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Exceptional French Empire Mantel Clock by Thomire & Moinet

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Exceptional French Empire Mantel Clock by Thomire & Moinet

- Item No.

The talents of bronzier Thomire & Cie. and clock maker Louis Moinet culminate in this opulent clock

Key Features

  • A fantastic figural doré bronze mantel clock by Thomier & Cie. and Louis Moinet
  • The mechanism is a twin train movement
  • Both Thomire and Moinet were favorites of Napoleon I and their works are housed in numerous museums
  • Clock is signed "L. MOINET/ A PARIS", and the case is signed "THOMIRE A PARIS" on the lower right
  • Paris, circa 1825
  • 13 3/8" wide x 9" deep x 22 1/2" high

Item Details

  • Width:
    13 3/8 Inches
  • Height:
    22 1/2 Inches
  • Depth:
    9 Inches
  • Period:
    19th Century
  • Origin:
    France
A female satyr enjoys music played by two young fauns in this remarkable gilt bronze mantel clock by bronzier Thomire & Cie and clockmaker Louis Moinet. The body, crafted by Pierre-Philippe Thomire, is a lush celebration of classical forms, with its garland of fruit and flowers, plaques centered by barking dogs' heads, all accented by generous shell, acanthus and scroll decorations. The clock itself is a twin train movement. Telling the hour on Roman numerals with pierced filigree hands, the timepiece features a blue and white enamel dial painted with a six-point arabesque star. A work of classical beauty and skillful construction, this clock is a monumental example of the opulent French Empire style. Both Thomire and Moinet were favorites of Napoleon I, and their exceptional work can be found in many museums and great houses of the world.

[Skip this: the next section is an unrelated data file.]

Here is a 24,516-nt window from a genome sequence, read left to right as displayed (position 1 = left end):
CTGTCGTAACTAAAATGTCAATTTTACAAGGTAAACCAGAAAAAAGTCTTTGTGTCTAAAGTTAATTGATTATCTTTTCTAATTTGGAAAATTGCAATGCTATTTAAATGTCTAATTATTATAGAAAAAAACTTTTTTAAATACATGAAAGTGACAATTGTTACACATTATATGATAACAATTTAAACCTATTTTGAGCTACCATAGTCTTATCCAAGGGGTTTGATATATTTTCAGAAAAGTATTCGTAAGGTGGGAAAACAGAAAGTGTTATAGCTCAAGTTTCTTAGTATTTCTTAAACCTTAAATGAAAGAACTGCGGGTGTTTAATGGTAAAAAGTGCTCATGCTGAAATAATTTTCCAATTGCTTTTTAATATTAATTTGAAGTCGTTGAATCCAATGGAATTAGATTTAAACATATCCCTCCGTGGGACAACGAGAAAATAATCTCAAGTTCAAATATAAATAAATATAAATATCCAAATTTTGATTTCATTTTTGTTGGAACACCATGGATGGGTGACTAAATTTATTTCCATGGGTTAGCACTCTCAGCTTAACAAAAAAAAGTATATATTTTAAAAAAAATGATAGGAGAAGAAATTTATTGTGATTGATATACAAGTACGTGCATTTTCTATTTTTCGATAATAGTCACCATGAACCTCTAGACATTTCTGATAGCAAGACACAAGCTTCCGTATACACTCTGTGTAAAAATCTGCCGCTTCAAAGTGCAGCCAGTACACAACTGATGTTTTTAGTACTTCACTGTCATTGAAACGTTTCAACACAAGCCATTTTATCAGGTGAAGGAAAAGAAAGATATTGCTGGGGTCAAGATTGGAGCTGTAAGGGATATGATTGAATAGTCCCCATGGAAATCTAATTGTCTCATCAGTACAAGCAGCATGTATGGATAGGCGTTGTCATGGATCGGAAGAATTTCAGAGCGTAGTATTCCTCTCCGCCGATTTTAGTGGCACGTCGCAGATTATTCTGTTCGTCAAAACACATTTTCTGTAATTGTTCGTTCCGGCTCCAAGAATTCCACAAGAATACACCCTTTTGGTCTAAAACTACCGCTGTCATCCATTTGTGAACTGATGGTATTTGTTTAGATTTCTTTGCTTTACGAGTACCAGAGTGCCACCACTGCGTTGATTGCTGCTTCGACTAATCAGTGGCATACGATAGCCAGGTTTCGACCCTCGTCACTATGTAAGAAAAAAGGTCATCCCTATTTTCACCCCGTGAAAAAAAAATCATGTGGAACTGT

The clock is signed "L. MOINET/ A PARIS", and the case is signed "THOMIRE A PARIS" on the lower right side.

Paris, circa 1825

13 3/8" wide x 9" deep x 22 ½" high

Pierre-Philippe Thomire was the most prominent bronzier, or producer of ornamental patinated and gilt-bronze objects and furniture mounts, of the First French Empire. His fashionable neoclassical furnishing bronzes established the highest standard in refined finish in the craft of the fondeur-ciseleur, or founder-finisher. Thomire's career began at the Sèvres Porcelain Manufactory, where he made bronze mounts under artistic director Jean-Claude-Thomas Duplessis. He eventually bought the business of a marchand-mercier, which allowed him to sell furniture, Sèvres porcelain, and decorative objects which he produced in his own workshops. His works include some of the finest and purest expressions of the Empire style, including the Vase de Mariage de l'Empereur, now housed at Versailles. In 1809, the Emperor Napoleon made him Ciseleur de L'Empereur,, or Engraver to the Emperor. Because of the large number of pieces Thomire supplied to the palaces, his firm became Fournisseur de Leurs Majestés,, or Furniture Suppliers to their Majesties, two years later. In 1811, he collaborated with the silversmith Pierre-Philippe Odiot in making perhaps the most famous piece of furniture for Napoleon, the celebrated cradle for the Emperor's first legitimate heir, the King of Rome, designed by painter Pierre Paul Prud'hon, and now on display in the Schatzkammer or The Royal Treasury in Vienna. Thomire's business managed to survive even after Napoleon's downfall. After the Restoration, he worked for the Bourbons and was awarded the Légion d'Honneur by Louis-Philippe. He retired in 1832 and his firm Thomire et Cie continued until 1850. He finally retired at the age of 72 but continued to work as a sculptor, exhibiting at the Salon until he was in his 80s.

Louis Moinet's clocks are considered works of art as well as fine timepieces and are currently on display in such important museums as the Louvre in Paris, the Chteau de Versailles, and the Palazzo Pitti in Florence. Moinet produced important clocks for kings and many other famous historical figures, including King George IV of England, Napoleon, and James Monroe, the 5th President of the United States (where the clock still resides in the Blue room of the White House). Even Thomas Jefferson, the 3rd President of the United States and a well-known aficionado of fine timepieces, commissioned a Louis Moinet clock which still resides proudly in Monticello.

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Price: $48,500
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